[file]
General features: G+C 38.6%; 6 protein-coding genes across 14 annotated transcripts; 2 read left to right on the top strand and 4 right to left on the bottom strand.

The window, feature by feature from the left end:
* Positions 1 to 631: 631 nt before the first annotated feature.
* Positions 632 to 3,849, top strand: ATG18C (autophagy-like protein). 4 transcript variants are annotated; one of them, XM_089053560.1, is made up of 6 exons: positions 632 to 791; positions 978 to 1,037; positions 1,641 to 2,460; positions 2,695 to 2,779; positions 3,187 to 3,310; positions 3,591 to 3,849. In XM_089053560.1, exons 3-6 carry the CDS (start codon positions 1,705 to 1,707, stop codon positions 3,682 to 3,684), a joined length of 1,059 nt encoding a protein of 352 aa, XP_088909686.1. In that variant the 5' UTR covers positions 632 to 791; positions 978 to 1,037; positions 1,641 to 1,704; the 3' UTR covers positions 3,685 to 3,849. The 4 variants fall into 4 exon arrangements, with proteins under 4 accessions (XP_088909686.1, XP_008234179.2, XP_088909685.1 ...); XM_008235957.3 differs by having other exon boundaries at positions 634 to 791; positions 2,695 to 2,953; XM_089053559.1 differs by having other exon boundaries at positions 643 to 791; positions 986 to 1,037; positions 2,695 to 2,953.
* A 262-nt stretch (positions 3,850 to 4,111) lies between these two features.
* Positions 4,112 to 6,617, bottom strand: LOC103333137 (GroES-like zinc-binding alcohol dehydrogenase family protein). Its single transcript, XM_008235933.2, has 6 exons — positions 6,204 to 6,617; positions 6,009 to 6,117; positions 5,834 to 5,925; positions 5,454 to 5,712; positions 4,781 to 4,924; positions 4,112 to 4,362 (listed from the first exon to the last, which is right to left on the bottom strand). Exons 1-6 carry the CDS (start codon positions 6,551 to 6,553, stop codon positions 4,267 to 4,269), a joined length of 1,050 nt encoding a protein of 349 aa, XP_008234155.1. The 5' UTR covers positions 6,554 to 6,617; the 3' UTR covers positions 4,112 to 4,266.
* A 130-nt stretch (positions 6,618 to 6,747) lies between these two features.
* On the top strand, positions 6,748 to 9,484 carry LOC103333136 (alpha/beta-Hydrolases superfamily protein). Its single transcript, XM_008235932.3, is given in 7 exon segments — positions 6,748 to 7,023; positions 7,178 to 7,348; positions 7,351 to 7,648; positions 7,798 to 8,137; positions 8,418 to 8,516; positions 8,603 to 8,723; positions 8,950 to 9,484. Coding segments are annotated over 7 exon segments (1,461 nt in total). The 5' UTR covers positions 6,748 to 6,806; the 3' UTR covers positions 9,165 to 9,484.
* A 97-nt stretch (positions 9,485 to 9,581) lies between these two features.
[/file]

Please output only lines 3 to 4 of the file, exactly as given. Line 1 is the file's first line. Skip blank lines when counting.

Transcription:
* Positions 1 to 631: 631 nt before the first annotated feature.
* Positions 632 to 3,849, top strand: ATG18C (autophagy-like protein). 4 transcript variants are annotated; one of them, XM_089053560.1, is made up of 6 exons: positions 632 to 791; positions 978 to 1,037; positions 1,641 to 2,460; positions 2,695 to 2,779; positions 3,187 to 3,310; positions 3,591 to 3,849. In XM_089053560.1, exons 3-6 carry the CDS (start codon positions 1,705 to 1,707, stop codon positions 3,682 to 3,684), a joined length of 1,059 nt encoding a protein of 352 aa, XP_088909686.1. In that variant the 5' UTR covers positions 632 to 791; positions 978 to 1,037; positions 1,641 to 1,704; the 3' UTR covers positions 3,685 to 3,849. The 4 variants fall into 4 exon arrangements, with proteins under 4 accessions (XP_088909686.1, XP_008234179.2, XP_088909685.1 ...); XM_008235957.3 differs by having other exon boundaries at positions 634 to 791; positions 2,695 to 2,953; XM_089053559.1 differs by having other exon boundaries at positions 643 to 791; positions 986 to 1,037; positions 2,695 to 2,953.